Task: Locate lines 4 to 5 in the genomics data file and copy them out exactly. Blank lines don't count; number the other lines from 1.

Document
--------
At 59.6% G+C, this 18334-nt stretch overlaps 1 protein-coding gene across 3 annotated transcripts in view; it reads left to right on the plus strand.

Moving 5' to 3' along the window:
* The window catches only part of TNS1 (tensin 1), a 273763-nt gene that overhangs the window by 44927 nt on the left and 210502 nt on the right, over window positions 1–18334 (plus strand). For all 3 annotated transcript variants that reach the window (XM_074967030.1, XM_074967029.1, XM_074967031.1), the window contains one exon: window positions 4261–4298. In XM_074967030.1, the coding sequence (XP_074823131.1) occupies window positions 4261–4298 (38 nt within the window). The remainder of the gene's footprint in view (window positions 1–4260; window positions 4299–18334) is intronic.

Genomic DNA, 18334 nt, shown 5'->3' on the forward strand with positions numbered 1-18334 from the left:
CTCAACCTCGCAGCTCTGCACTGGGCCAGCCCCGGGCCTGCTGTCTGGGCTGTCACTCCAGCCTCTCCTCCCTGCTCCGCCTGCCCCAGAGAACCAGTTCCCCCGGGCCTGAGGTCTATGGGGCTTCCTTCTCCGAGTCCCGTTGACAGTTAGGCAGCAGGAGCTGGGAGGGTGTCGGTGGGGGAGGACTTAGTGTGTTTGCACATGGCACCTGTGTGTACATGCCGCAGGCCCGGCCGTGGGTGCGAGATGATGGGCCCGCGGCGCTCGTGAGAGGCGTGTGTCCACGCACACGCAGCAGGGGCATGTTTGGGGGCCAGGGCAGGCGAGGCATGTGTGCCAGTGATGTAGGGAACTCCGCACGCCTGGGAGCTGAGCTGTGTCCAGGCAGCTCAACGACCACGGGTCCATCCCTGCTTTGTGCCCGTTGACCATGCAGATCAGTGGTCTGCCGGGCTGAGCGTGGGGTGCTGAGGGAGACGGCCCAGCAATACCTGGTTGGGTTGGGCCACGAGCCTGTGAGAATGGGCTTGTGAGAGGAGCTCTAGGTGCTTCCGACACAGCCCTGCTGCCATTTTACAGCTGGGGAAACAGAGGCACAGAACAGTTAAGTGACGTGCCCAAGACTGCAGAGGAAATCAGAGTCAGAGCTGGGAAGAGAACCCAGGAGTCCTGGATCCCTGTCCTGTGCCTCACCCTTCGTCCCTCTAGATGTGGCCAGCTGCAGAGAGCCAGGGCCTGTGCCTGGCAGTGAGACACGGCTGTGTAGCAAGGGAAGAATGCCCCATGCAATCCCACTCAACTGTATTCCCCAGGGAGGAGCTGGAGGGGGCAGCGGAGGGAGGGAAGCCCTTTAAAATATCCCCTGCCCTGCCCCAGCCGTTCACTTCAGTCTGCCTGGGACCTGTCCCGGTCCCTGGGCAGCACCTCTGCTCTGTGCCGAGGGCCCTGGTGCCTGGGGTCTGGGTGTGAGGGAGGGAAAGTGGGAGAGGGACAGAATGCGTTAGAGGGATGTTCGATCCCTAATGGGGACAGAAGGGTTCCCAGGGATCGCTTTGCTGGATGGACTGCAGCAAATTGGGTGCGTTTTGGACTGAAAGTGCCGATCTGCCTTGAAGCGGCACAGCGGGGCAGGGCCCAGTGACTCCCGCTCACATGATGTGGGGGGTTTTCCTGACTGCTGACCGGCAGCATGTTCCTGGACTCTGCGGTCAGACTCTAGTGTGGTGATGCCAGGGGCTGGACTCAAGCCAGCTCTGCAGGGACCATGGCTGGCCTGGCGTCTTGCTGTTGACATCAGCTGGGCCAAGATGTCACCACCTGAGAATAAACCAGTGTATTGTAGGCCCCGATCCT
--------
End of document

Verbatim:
Genomic DNA, 18334 nt, shown 5'->3' on the forward strand with positions numbered 1-18334 from the left:
CTCAACCTCGCAGCTCTGCACTGGGCCAGCCCCGGGCCTGCTGTCTGGGCTGTCACTCCAGCCTCTCCTCCCTGCTCCGCCTGCCCCAGAGAACCAGTTCCCCCGGGCCTGAGGTCTATGGGGCTTCCTTCTCCGAGTCCCGTTGACAGTTAGGCAGCAGGAGCTGGGAGGGTGTCGGTGGGGGAGGACTTAGTGTGTTTGCACATGGCACCTGTGTGTACATGCCGCAGGCCCGGCCGTGGGTGCGAGATGATGGGCCCGCGGCGCTCGTGAGAGGCGTGTGTCCACGCACACGCAGCAGGGGCATGTTTGGGGGCCAGGGCAGGCGAGGCATGTGTGCCAGTGATGTAGGGAACTCCGCACGCCTGGGAGCTGAGCTGTGTCCAGGCAGCTCAACGACCACGGGTCCATCCCTGCTTTGTGCCCGTTGACCATGCAGATCAGTGGTCTGCCGGGCTGAGCGTGGGGTGCTGAGGGAGACGGCCCAGCAATACCTGGTTGGGTTGGGCCACGAGCCTGTGAGAATGGGCTTGTGAGAGGAGCTCTAGGTGCTTCCGACACAGCCCTGCTGCCATTTTACAGCTGGGGAAACAGAGGCACAGAACAGTTAAGTGACGTGCCCAAGACTGCAGAGGAAATCAGAGTCAGAGCTGGGAAGAGAACCCAGGAGTCCTGGATCCCTGTCCTGTGCCTCACCCTTCGTCCCTCTAGATGTGGCCAGCTGCAGAGAGCCAGGGCCTGTGCCTGGCAGTGAGACACGGCTGTGTAGCAAGGGAAGAATGCCCCATGCAATCCCACTCAACTGTATTCCCCAGGGAGGAGCTGGAGGGGGCAGCGGAGGGAGGGAAGCCCTTTAAAATATCCCCTGCCCTGCCCCAGCCGTTCACTTCAGTCTGCCTGGGACCTGTCCCGGTCCCTGGGCAGCACCTCTGCTCTGTGCCGAGGGCCCTGGTGCCTGGGGTCTGGGTGTGAGGGAGGGAAAGTGGGAGAGGGACAGAATGCGTTAGAGGGATGTTCGATCCCTAATGGGGACAGAAGGGTTCCCAGGGATCGCTTTGCTGGATGGACTGCAGCAAATTGGGTGCGTTTTGGACTGAAAGTGCCGATCTGCCTTGAAGCGGCACAGCGGGGCAGGGCCCAGTGACTCCCGCTCACATGATGTGGGGGGTTTTCCTGACTGCTGACCGGCAGCATGTTCCTGGACTCTGCGGTCAGACTCTAGTGTGGTGATGCCAGGGGCTGGACTCAAGCCAGCTCTGCAGGGACCATGGCTGGCCTGGCGTCTTGCTGTTGACATCAGCTGGGCCAAGATGTCACCACCTGAGAATAAACCAGTGTATTGTAGGCCCCGATCCT